Here’s another of the snippets that accompany my show at Carco Theatre in Renton, WA displaying 10 works  involving discarded maps from WPA project 2541, 1937-42.  There will ba a reception the evening of April 23 at the theatre. More about these maps here.

Glory - Hillman's Garden of Eden

Hillman’s Garden of Eden was a dreamy, come hither name for a swath of land that would become Newport Hills, a neighborhood of Bellevue, Washington.  The Garden of Eden is an obvious real estate come-on, but who was Hillman?

To say C.D. Hillman was an entrepreneur is to  wildly understate the range of his abilities.  He was a natural born salesman, an opportunist, a scam artist, a visionary, a fraud, a businessman, a player.  At the dawn of the 20th century, Hillman made his way west from Michigan to Seattle, Washington, a boomtown, a logging bonanza–just the ticket for a go-west-young-man type of guy.

Logging would remain a thriving industry in the region for many decades, leaving vast tracks of skag and debris where once were forests.  In those clear-cut fields, Hillman saw a gold mine where others saw nothing.

And he made millions. Adjusted for inflation, that would be billions.  By 1903 he was a prominent businessman in Seattle.  But unlike others of the era, there are no streets named after him, there are no plaques.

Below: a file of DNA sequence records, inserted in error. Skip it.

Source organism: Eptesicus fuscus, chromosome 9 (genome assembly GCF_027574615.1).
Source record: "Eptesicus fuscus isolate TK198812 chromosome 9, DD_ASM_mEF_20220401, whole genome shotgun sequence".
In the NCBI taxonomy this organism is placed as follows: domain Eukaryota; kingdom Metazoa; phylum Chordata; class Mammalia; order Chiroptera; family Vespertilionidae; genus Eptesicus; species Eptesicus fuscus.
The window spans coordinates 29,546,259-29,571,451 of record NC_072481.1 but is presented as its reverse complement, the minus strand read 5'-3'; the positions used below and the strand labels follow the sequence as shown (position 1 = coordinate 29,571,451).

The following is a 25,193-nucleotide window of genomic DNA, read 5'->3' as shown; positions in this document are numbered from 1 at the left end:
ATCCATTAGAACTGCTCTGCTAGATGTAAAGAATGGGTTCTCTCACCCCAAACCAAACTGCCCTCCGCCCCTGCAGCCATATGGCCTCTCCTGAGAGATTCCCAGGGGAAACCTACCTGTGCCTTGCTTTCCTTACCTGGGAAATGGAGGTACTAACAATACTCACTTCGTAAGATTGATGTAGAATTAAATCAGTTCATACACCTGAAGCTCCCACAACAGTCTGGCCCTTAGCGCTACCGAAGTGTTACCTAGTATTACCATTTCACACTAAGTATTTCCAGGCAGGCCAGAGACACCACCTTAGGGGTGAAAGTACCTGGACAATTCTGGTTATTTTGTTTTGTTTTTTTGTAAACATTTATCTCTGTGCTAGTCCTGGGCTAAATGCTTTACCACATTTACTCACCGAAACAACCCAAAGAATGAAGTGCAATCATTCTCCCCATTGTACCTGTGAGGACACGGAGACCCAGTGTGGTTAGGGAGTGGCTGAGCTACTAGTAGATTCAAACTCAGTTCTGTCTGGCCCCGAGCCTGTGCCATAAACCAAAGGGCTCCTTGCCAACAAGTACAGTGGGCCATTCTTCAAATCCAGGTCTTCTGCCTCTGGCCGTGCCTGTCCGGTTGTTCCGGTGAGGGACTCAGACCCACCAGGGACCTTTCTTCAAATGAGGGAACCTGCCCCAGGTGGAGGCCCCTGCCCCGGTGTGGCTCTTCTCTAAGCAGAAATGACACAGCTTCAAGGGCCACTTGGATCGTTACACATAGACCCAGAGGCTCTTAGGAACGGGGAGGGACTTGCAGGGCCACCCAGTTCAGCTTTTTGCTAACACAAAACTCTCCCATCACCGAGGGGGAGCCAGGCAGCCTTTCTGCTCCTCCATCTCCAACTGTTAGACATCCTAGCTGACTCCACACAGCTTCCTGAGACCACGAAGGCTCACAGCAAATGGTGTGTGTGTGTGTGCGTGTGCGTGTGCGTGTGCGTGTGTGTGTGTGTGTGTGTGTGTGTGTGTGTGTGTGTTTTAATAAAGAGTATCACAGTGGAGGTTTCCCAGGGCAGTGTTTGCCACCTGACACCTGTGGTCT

His target audience: immigrants from all over who came to the Northwest with great ambition but little cash.  To these bright eyed newbies, he sold lots two and three times over.  He sold lots at the bottom of a lake. He sold decimated so-called farmland from the back of a wagon in front of a false storefront with overflowing trays of fruits and vegetables carted in from Pike Place Market that morning.  He had an innate understanding of theatre, and paid actors to bid up the price of the land. He whipped up a frenzy.

Hillman finally went too far and in 1911 ended up in jail for fraud, but his legacy remained.  The Garden of Eden that became Newport Hills was finally developed, the natural resources such as coal and timber were extracted, houses and stores were built, subdivisions expanded where the land had been cleared.